• fenhexamid (Decree-best fungicide for killing Botrytis spores) FRAC 17
  • fludioxinil (Medallion, Palladium) FRAC 12 or FRAC 9/12
  • iprodione (Chipco 26019, Chipco 26GT) FRAC 2
  • strobilurin/SDHI (Broadform, Mural, Pageant Intrinsic) FRAC 7/11

Choose two or three products in different FRAC groups that suit your needs and rotate between them. Botrytis resistance has been reported in many of the best fungicides. Be especially careful to read fungicide labels and use all products according to their labels only.

Pythium is always around

Due to the critical timing of many crops (including spring bulbs), it usually pays to apply fungicides for Pythium preventatively. Some of the oldest fungicides for Pythium contain etridiazole (Banrot, Terrazole or Truban-FRAC 14) and they are still used in some portions of the country. Mefenoxam (Subdue MAXX-FRAC 4) however, is perhaps the most common fungicide for Pythium prevention. Segway O (cyazofamid) is also very effective on Pythium root rot and is in a separate FRAC group — 21. Other fungicides may be registered for Pythium root rot but are not as consistently effective.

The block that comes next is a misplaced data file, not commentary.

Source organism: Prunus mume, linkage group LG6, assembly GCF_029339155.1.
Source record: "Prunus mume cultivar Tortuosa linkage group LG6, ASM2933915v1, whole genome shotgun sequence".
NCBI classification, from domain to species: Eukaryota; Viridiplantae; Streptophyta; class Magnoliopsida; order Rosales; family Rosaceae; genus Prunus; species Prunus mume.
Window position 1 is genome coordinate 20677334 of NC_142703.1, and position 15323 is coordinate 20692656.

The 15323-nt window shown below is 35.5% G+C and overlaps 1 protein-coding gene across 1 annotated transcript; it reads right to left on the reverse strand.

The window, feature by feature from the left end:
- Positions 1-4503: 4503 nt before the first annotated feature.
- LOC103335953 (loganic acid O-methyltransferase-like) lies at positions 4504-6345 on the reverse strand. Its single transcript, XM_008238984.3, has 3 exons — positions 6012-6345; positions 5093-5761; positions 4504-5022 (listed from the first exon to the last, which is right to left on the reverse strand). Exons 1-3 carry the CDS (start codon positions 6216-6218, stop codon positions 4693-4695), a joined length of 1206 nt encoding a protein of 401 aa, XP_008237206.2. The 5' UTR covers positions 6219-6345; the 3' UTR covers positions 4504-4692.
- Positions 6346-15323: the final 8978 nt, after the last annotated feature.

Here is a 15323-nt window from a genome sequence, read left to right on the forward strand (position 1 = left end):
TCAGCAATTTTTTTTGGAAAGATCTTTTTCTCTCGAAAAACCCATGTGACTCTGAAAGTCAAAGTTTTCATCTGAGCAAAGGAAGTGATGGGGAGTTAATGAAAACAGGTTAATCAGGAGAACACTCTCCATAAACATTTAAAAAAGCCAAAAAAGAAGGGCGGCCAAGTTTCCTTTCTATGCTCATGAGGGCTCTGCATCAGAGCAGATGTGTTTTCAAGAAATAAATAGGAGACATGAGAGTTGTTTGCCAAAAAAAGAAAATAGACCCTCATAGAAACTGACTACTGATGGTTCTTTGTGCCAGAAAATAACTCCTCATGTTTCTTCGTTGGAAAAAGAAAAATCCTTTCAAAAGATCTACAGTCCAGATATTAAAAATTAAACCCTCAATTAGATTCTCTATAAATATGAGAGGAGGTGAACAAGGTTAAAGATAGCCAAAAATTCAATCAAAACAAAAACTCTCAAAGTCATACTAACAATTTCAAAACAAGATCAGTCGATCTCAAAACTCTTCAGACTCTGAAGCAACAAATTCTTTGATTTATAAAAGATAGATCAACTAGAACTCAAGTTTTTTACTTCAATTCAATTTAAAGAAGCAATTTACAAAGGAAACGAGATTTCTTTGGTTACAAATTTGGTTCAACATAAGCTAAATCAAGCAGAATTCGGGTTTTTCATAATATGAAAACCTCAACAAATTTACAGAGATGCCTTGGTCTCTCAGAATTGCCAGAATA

Fusarium wilt on cyclamen
Pythium damping-off on alyssum

In other cases, growers use biologicals like RootShield Plus (Trichoderma harzianum) and Obtego (Trichoderma asperellum and T. gamsii) with excellent results when used preventatively. In addition, some trials have demonstrated improved rooting even without Pythium present with use of Obtego.

As always, rotate between fungicides to prevent development of resistance. Usage of etridiazole for the past 40+ years has shown no resistance in Pythium populations. In contrast, some Pythium populations have become resistant to mefenoxam (Subdue MAXX).

Fusarium diseases ramp up

Symptoms of Fusarium include leaf spots, stem and crown rot, root rot, and wilt. Stem rot is usually somewhat mushy and often mistaken for Erwinia infections, but it can be dry too. Wilt can be accompanied by brown streaks in the xylem and above ground symptoms are often one-sided. Yellowing can occur, and wilt of a single branch or section of an infected plant can occur while the rest of the plant looks healthy.